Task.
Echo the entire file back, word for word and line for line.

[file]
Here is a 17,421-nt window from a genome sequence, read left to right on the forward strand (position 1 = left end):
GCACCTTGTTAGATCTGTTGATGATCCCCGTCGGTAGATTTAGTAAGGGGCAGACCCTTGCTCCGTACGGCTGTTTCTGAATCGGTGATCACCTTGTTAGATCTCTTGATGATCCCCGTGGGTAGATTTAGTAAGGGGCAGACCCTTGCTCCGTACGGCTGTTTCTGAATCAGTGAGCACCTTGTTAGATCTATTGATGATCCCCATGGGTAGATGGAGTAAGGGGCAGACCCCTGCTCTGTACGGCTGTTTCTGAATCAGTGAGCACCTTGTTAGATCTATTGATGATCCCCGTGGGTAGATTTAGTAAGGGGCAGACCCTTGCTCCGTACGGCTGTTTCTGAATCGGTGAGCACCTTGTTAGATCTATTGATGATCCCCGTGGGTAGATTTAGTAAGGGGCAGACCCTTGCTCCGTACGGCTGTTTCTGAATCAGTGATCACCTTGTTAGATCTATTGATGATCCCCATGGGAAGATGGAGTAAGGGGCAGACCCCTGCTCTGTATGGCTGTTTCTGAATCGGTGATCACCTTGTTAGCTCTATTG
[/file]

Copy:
Here is a 17,421-nt window from a genome sequence, read left to right on the forward strand (position 1 = left end):
GCACCTTGTTAGATCTGTTGATGATCCCCGTCGGTAGATTTAGTAAGGGGCAGACCCTTGCTCCGTACGGCTGTTTCTGAATCGGTGATCACCTTGTTAGATCTCTTGATGATCCCCGTGGGTAGATTTAGTAAGGGGCAGACCCTTGCTCCGTACGGCTGTTTCTGAATCAGTGAGCACCTTGTTAGATCTATTGATGATCCCCATGGGTAGATGGAGTAAGGGGCAGACCCCTGCTCTGTACGGCTGTTTCTGAATCAGTGAGCACCTTGTTAGATCTATTGATGATCCCCGTGGGTAGATTTAGTAAGGGGCAGACCCTTGCTCCGTACGGCTGTTTCTGAATCGGTGAGCACCTTGTTAGATCTATTGATGATCCCCGTGGGTAGATTTAGTAAGGGGCAGACCCTTGCTCCGTACGGCTGTTTCTGAATCAGTGATCACCTTGTTAGATCTATTGATGATCCCCATGGGAAGATGGAGTAAGGGGCAGACCCCTGCTCTGTATGGCTGTTTCTGAATCGGTGATCACCTTGTTAGCTCTATTG